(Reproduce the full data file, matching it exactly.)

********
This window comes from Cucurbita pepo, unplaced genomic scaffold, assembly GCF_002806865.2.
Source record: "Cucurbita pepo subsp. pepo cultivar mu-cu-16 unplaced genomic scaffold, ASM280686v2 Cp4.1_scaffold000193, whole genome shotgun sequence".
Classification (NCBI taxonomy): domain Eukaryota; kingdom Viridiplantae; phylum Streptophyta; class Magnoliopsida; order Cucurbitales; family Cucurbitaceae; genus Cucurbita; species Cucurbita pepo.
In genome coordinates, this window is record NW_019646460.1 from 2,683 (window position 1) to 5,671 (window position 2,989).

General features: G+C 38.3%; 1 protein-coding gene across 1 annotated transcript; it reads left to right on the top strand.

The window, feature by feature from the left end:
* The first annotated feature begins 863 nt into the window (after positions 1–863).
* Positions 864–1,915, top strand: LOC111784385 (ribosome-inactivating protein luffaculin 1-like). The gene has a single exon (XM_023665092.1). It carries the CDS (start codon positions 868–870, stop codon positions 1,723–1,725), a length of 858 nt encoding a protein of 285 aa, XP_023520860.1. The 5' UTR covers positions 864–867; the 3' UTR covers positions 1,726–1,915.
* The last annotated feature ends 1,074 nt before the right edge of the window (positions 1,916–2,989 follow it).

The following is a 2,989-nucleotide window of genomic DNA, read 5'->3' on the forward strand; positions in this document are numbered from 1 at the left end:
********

This window comes from Cucurbita pepo, unplaced genomic scaffold, assembly GCF_002806865.2.
Source record: "Cucurbita pepo subsp. pepo cultivar mu-cu-16 unplaced genomic scaffold, ASM280686v2 Cp4.1_scaffold000193, whole genome shotgun sequence".
Classification (NCBI taxonomy): domain Eukaryota; kingdom Viridiplantae; phylum Streptophyta; class Magnoliopsida; order Cucurbitales; family Cucurbitaceae; genus Cucurbita; species Cucurbita pepo.
In genome coordinates, this window is record NW_019646460.1 from 2,683 (window position 1) to 5,671 (window position 2,989).

General features: G+C 38.3%; 1 protein-coding gene across 1 annotated transcript; it reads left to right on the top strand.

The window, feature by feature from the left end:
* The first annotated feature begins 863 nt into the window (after positions 1–863).
* Positions 864–1,915, top strand: LOC111784385 (ribosome-inactivating protein luffaculin 1-like). The gene has a single exon (XM_023665092.1). It carries the CDS (start codon positions 868–870, stop codon positions 1,723–1,725), a length of 858 nt encoding a protein of 285 aa, XP_023520860.1. The 5' UTR covers positions 864–867; the 3' UTR covers positions 1,726–1,915.
* The last annotated feature ends 1,074 nt before the right edge of the window (positions 1,916–2,989 follow it).

The following is a 2,989-nucleotide window of genomic DNA, read 5'->3' on the forward strand; positions in this document are numbered from 1 at the left end: